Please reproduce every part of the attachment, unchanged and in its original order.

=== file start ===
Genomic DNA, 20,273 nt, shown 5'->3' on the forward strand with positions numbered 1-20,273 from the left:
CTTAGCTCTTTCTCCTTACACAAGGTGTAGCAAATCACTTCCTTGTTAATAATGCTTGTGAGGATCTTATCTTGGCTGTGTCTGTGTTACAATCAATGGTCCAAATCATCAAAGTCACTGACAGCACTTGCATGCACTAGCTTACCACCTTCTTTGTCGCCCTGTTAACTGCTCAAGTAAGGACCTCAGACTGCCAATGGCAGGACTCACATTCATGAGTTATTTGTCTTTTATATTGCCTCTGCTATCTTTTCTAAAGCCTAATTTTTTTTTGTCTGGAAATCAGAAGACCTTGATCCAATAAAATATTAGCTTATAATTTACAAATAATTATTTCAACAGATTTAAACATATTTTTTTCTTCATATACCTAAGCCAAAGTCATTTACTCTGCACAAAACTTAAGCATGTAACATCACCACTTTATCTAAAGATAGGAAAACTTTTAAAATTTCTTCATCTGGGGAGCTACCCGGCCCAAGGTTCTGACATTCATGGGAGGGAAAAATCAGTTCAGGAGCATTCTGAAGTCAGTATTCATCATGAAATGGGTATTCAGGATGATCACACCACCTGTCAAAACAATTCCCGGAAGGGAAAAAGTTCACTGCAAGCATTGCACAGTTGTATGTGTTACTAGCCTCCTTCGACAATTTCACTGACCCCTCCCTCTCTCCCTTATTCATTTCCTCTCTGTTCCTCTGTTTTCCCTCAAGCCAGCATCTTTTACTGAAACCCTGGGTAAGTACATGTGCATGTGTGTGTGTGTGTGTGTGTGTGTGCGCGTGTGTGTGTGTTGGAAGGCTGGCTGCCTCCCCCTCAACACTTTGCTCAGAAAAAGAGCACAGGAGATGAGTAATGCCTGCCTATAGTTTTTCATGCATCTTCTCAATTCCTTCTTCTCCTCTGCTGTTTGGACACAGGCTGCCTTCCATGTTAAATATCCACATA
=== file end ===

Genomic DNA, 20,273 nt, shown 5'->3' on the forward strand with positions numbered 1-20,273 from the left:
CTTAGCTCTTTCTCCTTACACAAGGTGTAGCAAATCACTTCCTTGTTAATAATGCTTGTGAGGATCTTATCTTGGCTGTGTCTGTGTTACAATCAATGGTCCAAATCATCAAAGTCACTGACAGCACTTGCATGCACTAGCTTACCACCTTCTTTGTCGCCCTGTTAACTGCTCAAGTAAGGACCTCAGACTGCCAATGGCAGGACTCACATTCATGAGTTATTTGTCTTTTATATTGCCTCTGCTATCTTTTCTAAAGCCTAATTTTTTTTTGTCTGGAAATCAGAAGACCTTGATCCAATAAAATATTAGCTTATAATTTACAAATAATTATTTCAACAGATTTAAACATATTTTTTTCTTCATATACCTAAGCCAAAGTCATTTACTCTGCACAAAACTTAAGCATGTAACATCACCACTTTATCTAAAGATAGGAAAACTTTTAAAATTTCTTCATCTGGGGAGCTACCCGGCCCAAGGTTCTGACATTCATGGGAGGGAAAAATCAGTTCAGGAGCATTCTGAAGTCAGTATTCATCATGAAATGGGTATTCAGGATGATCACACCACCTGTCAAAACAATTCCCGGAAGGGAAAAAGTTCACTGCAAGCATTGCACAGTTGTATGTGTTACTAGCCTCCTTCGACAATTTCACTGACCCCTCCCTCTCTCCCTTATTCATTTCCTCTCTGTTCCTCTGTTTTCCCTCAAGCCAGCATCTTTTACTGAAACCCTGGGTAAGTACATGTGCATGTGTGTGTGTGTGTGTGTGTGTGTGCGCGTGTGTGTGTGTTGGAAGGCTGGCTGCCTCCCCCTCAACACTTTGCTCAGAAAAAGAGCACAGGAGATGAGTAATGCCTGCCTATAGTTTTTCATGCATCTTCTCAATTCCTTCTTCTCCTCTGCTGTTTGGACACAGGCTGCCTTCCATGTTAAATATCCACATA